Never run from a challenge.


But do not neglect other areas outside your comfort zone. If you write about cooking read about cars. If you write about politics read about theater. If you write about mountain climbing read about knitting. This opens doors to allow you to tie things together in ways no one – you – would have ever thought. It adds to your arsenal to make you a better writer.


OK, I know. It seems like this is a no brainier, right? But you’d be shocked at how many writers simply do not engage in the act of writing. Oh, we’ll buy books on writing, read BLOGS about writing – eh hem – but we put off the act usually for fear of what our actions will bring. Words.


I admit, it’s scary.


The best, honestly, the only way to become a better writer is to write. A lot. Everyday. Multiple times a day. Get a small notebook – or whatever size that works best for you and spend some time every day just writing. Write and get the words out. Get the juices flowing the ideas churning. Do this for several days. Make it a habit. write until you cannot think of anything else to say then fill a couple pages with the phrase, “I cant think“.  


Write until your hand feels like it is going to rip itself off your arm and run out of the room stealing your pen. Oh, and NO EDITING– now is not the time for that. Don’t worry about the structure, the syntax or the spelling.  Now is the time for training yourself to get the words out. To see how it feels to write. To engage yourself in the act, the art of creating something. In most cases this will be a private journal or even something to just trash when the book is full – I keep mine because I never know when, in fit of accidental genius, I will write something that I forgot was brilliant and want to revisit those pages. Do it how ever you want. The important thing is to DO IT.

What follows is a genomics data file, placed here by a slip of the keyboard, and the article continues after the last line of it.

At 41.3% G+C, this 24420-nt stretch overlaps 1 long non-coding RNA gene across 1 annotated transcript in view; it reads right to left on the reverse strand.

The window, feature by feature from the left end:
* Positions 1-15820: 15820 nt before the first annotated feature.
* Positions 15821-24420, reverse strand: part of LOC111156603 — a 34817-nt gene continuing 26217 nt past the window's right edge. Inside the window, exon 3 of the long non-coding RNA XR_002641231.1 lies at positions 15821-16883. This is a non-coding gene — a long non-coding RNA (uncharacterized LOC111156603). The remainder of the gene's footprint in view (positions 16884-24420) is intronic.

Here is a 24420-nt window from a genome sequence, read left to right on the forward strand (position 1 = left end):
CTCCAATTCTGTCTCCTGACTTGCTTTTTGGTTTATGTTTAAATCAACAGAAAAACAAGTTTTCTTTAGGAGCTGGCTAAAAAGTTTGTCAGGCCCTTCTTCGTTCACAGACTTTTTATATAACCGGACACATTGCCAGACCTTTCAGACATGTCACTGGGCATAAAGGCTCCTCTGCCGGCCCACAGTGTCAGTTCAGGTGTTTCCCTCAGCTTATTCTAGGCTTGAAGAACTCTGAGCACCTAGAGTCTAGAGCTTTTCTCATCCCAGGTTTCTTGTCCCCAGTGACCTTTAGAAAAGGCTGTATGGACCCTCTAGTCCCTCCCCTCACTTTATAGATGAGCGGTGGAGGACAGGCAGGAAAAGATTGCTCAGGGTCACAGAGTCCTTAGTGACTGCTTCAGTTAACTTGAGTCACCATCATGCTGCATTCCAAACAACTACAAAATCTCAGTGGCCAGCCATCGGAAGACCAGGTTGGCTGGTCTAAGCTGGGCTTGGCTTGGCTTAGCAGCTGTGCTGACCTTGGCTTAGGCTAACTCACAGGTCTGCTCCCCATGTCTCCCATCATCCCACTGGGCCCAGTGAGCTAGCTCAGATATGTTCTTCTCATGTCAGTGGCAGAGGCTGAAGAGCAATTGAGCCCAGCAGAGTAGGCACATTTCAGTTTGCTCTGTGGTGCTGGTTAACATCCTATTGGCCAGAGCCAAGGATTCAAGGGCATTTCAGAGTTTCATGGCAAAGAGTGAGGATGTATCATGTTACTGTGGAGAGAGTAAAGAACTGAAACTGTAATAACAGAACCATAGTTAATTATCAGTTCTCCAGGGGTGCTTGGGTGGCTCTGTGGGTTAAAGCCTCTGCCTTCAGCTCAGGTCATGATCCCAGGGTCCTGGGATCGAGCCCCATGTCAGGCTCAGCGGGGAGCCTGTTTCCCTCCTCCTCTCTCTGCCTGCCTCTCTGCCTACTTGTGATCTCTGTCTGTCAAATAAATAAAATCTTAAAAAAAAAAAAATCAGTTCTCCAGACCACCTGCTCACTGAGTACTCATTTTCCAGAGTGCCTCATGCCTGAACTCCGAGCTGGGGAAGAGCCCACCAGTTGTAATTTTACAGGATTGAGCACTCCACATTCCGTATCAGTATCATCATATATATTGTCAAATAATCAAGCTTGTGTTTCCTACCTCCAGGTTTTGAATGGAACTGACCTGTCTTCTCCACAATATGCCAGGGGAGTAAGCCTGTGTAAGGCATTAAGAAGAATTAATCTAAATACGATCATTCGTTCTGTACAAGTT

And, YES, I mean now. 


What motivates you to write? What keeps you from writing? Tell me about it below.

  1. TC Avey says:

    I love how you compared writing to acts of worship! That's powerful.I love to write. For the longest time I kept the words to myself. I'm so glad God guided me to blogging. One day I pray to have the books He inspired in me published!

  2. Mickholt says:

    Thank you very much. I really do think of it as worship – though not always while in the middle of something. He gave me the ability so to honor him I have to write – I think it might be sinful to not write – James said in 4:17"So whoever knows the right thing to do and fails to do it, for him it is sin (ESV)."Thanks again for the comment.

  3. […] I have said before that to write, for me, is an act of worship. It is not different than someone that sings or plays guitar, leads a bible study, buys a meal for a homeless man, helps out at a soup kitchen, or does someone’s taxes. […]

  4. […] also have some other thoughts on writing – click here or […]